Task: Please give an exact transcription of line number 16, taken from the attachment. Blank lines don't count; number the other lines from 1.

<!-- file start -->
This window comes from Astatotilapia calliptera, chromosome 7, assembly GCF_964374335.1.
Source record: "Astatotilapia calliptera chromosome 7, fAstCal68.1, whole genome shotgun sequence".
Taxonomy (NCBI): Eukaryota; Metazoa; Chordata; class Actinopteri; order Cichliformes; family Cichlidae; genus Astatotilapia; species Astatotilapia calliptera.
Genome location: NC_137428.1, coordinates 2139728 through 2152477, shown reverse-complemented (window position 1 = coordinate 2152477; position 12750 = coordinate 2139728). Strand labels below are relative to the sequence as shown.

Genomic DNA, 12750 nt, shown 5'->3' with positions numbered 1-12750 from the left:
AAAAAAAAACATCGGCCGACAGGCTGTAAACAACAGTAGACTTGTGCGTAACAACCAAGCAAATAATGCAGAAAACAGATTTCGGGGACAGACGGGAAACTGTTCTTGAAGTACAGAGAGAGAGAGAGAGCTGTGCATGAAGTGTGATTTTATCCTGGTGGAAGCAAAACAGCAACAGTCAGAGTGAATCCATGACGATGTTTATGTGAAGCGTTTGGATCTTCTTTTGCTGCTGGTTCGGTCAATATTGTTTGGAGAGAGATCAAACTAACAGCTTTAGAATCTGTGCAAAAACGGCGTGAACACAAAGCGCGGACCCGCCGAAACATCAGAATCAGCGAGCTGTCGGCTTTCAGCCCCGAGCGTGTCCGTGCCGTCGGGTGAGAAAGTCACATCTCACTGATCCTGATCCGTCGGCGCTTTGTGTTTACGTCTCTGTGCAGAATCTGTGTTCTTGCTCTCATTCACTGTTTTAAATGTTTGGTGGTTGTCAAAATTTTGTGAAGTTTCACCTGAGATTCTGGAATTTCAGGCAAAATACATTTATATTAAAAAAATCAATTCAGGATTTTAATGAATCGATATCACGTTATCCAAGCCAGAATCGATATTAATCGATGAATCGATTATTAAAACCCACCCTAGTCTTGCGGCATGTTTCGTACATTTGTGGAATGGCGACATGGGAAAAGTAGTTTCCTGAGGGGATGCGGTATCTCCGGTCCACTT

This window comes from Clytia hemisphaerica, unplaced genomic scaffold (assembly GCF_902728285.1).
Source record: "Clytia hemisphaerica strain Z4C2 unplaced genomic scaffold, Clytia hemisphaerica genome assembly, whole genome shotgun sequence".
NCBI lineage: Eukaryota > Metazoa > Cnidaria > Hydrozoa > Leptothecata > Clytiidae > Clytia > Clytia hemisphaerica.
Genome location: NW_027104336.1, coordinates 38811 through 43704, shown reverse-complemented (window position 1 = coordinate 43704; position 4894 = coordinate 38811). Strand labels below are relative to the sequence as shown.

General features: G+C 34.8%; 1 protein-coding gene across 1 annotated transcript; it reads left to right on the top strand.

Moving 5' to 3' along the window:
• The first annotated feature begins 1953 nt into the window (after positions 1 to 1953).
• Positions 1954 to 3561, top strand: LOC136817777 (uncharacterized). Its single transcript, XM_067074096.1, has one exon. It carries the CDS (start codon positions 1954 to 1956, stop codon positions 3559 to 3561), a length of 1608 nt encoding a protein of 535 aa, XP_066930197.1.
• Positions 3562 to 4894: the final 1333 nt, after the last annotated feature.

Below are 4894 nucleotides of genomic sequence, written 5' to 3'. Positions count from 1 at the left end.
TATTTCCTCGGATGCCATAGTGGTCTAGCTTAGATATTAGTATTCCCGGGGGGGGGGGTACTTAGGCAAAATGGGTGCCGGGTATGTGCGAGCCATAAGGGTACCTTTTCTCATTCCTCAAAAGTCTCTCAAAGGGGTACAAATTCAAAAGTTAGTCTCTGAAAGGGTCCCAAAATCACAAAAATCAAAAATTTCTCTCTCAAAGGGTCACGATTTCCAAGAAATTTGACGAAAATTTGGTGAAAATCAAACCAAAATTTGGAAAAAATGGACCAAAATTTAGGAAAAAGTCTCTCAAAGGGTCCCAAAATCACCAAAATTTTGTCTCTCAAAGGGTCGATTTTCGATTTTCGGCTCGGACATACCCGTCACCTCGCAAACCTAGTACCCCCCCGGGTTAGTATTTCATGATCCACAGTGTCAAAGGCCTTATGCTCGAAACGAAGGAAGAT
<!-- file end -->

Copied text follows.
Below are 4894 nucleotides of genomic sequence, written 5' to 3'. Positions count from 1 at the left end.